• Engineers Australia CEO, Romilly Madew.
    Engineers Australia CEO, Romilly Madew.

Around $600 million in measures in the 2024-25 Budget will bolster skills growth and development in the clean energy, construction, and manufacturing sectors, as well as support apprentices and break down barriers for women in male-dominated industries.

Building and construction apprentices will have access to $5000 to help them complete training, while employers will be eligible for support to subsidise costs.

The Building Women’s Careers program will spend $55.6 million over four years to provide flexible, safe and inclusive jobs for women in industries including construction.

The continuation of financial incentives for employers to take on apprentices in the Federal Budget was welcomed by Housing Industry Association managing director, Jocelyn Martin.

Without an employer, there is no apprentice and the financial incentives that have been in place have proved invaluable in helping the construction industry access more workers,” she said.

“The shortage of skilled trades remains more acute than at any time prior to the pandemic and is a barrier to increasing the supply of new homes.

“The Federal Government’s $11.3 billion ‘Homes for Australia’ Plan and commitment of $90.6 million to support fee-free training for apprentices, pre-apprenticeships and skills assessments for overseas workers, will assist in addressing the shortage of skilled trades people and increasing supply.”

This Budget invests a further $6.2 billion in specific housing initiatives, taking the government’s total new investment since 2022 to $32 billion.

The Government is making available a further $1billion to states and territories to deliver new housing – including for connecting essential services such as water, power, sewerage and roads.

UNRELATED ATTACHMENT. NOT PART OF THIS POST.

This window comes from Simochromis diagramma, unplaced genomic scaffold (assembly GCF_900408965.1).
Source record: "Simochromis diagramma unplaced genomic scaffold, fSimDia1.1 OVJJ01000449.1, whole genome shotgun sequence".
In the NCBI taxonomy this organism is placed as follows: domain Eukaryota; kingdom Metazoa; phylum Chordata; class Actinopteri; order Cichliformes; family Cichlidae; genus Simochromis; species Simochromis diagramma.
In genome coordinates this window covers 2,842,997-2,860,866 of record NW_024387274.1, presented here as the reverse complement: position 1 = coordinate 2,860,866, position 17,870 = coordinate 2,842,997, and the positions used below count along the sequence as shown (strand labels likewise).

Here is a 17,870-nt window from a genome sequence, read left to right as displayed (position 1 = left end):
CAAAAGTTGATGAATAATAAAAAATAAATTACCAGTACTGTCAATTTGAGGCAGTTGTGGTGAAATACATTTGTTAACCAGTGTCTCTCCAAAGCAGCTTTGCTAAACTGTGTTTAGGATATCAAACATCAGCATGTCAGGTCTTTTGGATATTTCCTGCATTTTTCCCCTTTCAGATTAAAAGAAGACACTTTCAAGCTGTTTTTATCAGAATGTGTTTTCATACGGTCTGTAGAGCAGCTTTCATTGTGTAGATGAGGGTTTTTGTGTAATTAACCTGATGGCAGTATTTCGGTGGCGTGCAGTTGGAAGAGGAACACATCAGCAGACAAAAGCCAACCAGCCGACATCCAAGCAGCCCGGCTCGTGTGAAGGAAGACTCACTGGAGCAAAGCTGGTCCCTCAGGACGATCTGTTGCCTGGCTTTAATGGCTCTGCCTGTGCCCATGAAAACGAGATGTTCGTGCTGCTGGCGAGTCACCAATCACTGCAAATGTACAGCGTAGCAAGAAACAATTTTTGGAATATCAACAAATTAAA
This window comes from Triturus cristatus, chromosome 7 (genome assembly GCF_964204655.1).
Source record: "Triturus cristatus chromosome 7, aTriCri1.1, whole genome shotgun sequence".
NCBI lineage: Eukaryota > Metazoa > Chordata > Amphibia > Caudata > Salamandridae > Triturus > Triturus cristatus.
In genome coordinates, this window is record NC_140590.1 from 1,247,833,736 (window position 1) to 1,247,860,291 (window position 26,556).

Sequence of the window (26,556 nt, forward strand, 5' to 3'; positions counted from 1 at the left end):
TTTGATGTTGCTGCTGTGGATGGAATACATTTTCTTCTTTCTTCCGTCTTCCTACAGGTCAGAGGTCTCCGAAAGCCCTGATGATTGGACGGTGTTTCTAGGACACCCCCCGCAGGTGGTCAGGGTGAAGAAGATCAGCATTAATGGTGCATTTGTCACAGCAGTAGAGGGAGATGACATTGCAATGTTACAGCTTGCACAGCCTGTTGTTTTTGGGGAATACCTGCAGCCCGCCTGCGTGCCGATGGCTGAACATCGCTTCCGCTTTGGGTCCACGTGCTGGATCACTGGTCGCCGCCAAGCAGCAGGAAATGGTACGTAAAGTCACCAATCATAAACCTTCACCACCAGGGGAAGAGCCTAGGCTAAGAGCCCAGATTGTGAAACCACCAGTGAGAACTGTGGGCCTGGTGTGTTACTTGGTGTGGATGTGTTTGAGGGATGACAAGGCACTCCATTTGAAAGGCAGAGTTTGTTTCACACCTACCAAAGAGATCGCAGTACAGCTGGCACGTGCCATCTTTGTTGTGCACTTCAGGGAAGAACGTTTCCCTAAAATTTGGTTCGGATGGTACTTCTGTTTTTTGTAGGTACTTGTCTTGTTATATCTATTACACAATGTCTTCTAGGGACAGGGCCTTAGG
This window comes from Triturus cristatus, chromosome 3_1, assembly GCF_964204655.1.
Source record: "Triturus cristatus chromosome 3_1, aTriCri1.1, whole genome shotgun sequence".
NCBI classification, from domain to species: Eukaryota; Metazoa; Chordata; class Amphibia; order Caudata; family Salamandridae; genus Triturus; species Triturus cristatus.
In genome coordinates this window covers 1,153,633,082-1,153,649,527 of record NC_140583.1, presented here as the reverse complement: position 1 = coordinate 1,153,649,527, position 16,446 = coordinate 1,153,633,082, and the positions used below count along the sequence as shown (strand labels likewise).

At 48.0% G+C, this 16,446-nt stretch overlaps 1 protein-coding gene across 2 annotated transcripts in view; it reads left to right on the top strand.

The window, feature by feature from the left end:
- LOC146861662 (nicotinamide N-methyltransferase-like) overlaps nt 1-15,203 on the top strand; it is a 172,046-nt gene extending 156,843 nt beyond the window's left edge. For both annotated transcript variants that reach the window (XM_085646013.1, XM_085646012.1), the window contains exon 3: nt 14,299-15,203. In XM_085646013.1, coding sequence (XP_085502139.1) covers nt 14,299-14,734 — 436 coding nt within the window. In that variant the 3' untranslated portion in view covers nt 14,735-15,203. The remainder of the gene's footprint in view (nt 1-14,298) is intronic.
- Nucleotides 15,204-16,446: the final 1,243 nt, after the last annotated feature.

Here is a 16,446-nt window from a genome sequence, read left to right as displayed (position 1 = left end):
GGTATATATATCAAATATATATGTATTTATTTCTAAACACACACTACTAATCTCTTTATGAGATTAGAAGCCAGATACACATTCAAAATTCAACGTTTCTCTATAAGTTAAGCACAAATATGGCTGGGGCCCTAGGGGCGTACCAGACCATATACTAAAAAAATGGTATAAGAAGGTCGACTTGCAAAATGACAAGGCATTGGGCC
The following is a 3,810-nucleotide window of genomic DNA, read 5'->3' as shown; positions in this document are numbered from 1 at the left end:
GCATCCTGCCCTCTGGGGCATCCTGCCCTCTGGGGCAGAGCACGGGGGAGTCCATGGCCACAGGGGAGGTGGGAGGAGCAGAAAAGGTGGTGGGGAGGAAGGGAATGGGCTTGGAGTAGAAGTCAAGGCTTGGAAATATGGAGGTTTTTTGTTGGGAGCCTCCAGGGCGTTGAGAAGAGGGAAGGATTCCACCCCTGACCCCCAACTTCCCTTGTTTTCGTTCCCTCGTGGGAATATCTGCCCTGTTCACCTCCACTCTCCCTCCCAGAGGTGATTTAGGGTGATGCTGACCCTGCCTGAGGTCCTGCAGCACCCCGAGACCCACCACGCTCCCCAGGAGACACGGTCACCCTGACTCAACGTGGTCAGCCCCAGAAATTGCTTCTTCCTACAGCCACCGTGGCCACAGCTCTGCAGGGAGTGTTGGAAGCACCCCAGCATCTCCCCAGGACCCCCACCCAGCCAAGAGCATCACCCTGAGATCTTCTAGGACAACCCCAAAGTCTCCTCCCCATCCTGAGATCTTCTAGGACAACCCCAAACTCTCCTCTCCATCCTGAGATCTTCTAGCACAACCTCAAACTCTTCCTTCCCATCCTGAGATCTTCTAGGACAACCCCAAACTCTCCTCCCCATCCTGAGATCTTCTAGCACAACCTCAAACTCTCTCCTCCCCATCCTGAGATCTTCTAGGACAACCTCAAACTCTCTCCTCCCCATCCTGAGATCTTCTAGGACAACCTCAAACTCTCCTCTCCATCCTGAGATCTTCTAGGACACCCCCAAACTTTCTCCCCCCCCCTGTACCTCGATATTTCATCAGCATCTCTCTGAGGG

Industry also welcomed the government’s $22.7 billion Future Made in Australia package to help facilitate the private sector investment required for Australia to be an indispensable part of the global economy.

A further $91.0 million over five years was included in the Budget to help skill the new energy workforce.

Engineers Australia CEO, Romilly Madew, said the budget sets an ambitious and forward-thinking plan that focuses on skills, innovation, sovereign capability, and the global energy transition.

Madew said the Future Made in Australia framework is the first true generational plan to tackle the energy transition head-on.

“We're moving from market-led decisions to strategic investments, leveraging our natural advantages to be competitive and sustainable. This isn't just about going green; it's about making it economically viable on a global scale,” she said.

“We are pleased with the budget's focus on tackling workforce shortages, implementing initiatives from the Universities Accord, boosting STEM skills, and supporting women.

“It's clear we urgently need to upskill our workforce to handle the energy transition, enhance our manufacturing, and beefing up our digital capabilities. To stay competitive globally, we must embrace a future where continuous learning and quick adaptation are key to Australian engineering."